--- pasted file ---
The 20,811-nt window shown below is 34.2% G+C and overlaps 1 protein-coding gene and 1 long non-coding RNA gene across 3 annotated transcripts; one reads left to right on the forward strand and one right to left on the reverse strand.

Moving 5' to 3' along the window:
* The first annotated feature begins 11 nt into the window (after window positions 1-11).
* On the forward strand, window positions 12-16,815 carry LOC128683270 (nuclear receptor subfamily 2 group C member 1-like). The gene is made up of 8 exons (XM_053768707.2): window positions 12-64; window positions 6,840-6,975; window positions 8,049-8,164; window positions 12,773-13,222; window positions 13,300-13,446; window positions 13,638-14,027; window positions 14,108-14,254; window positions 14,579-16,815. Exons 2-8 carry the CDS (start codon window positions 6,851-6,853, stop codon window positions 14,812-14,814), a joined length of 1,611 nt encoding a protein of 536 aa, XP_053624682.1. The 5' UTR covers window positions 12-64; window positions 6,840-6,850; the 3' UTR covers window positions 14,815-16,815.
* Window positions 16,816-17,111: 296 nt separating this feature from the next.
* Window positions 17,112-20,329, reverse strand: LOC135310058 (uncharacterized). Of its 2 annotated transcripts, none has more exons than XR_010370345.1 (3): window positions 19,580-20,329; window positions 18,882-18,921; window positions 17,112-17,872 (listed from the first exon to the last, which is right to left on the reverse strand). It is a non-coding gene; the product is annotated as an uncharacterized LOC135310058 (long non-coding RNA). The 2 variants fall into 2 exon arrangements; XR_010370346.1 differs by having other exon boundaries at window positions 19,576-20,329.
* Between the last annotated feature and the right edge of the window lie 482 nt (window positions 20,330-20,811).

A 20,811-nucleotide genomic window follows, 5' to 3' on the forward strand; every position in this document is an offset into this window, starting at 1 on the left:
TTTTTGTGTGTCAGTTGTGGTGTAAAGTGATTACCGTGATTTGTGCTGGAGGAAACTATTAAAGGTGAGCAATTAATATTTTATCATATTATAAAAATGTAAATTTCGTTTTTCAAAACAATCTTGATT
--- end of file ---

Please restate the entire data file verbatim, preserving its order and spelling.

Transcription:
The 20,811-nt window shown below is 34.2% G+C and overlaps 1 protein-coding gene and 1 long non-coding RNA gene across 3 annotated transcripts; one reads left to right on the forward strand and one right to left on the reverse strand.

Moving 5' to 3' along the window:
* The first annotated feature begins 11 nt into the window (after window positions 1-11).
* On the forward strand, window positions 12-16,815 carry LOC128683270 (nuclear receptor subfamily 2 group C member 1-like). The gene is made up of 8 exons (XM_053768707.2): window positions 12-64; window positions 6,840-6,975; window positions 8,049-8,164; window positions 12,773-13,222; window positions 13,300-13,446; window positions 13,638-14,027; window positions 14,108-14,254; window positions 14,579-16,815. Exons 2-8 carry the CDS (start codon window positions 6,851-6,853, stop codon window positions 14,812-14,814), a joined length of 1,611 nt encoding a protein of 536 aa, XP_053624682.1. The 5' UTR covers window positions 12-64; window positions 6,840-6,850; the 3' UTR covers window positions 14,815-16,815.
* Window positions 16,816-17,111: 296 nt separating this feature from the next.
* Window positions 17,112-20,329, reverse strand: LOC135310058 (uncharacterized). Of its 2 annotated transcripts, none has more exons than XR_010370345.1 (3): window positions 19,580-20,329; window positions 18,882-18,921; window positions 17,112-17,872 (listed from the first exon to the last, which is right to left on the reverse strand). It is a non-coding gene; the product is annotated as an uncharacterized LOC135310058 (long non-coding RNA). The 2 variants fall into 2 exon arrangements; XR_010370346.1 differs by having other exon boundaries at window positions 19,576-20,329.
* Between the last annotated feature and the right edge of the window lie 482 nt (window positions 20,330-20,811).

A 20,811-nucleotide genomic window follows, 5' to 3' on the forward strand; every position in this document is an offset into this window, starting at 1 on the left:
TTTTTGTGTGTCAGTTGTGGTGTAAAGTGATTACCGTGATTTGTGCTGGAGGAAACTATTAAAGGTGAGCAATTAATATTTTATCATATTATAAAAATGTAAATTTCGTTTTTCAAAACAATCTTGATT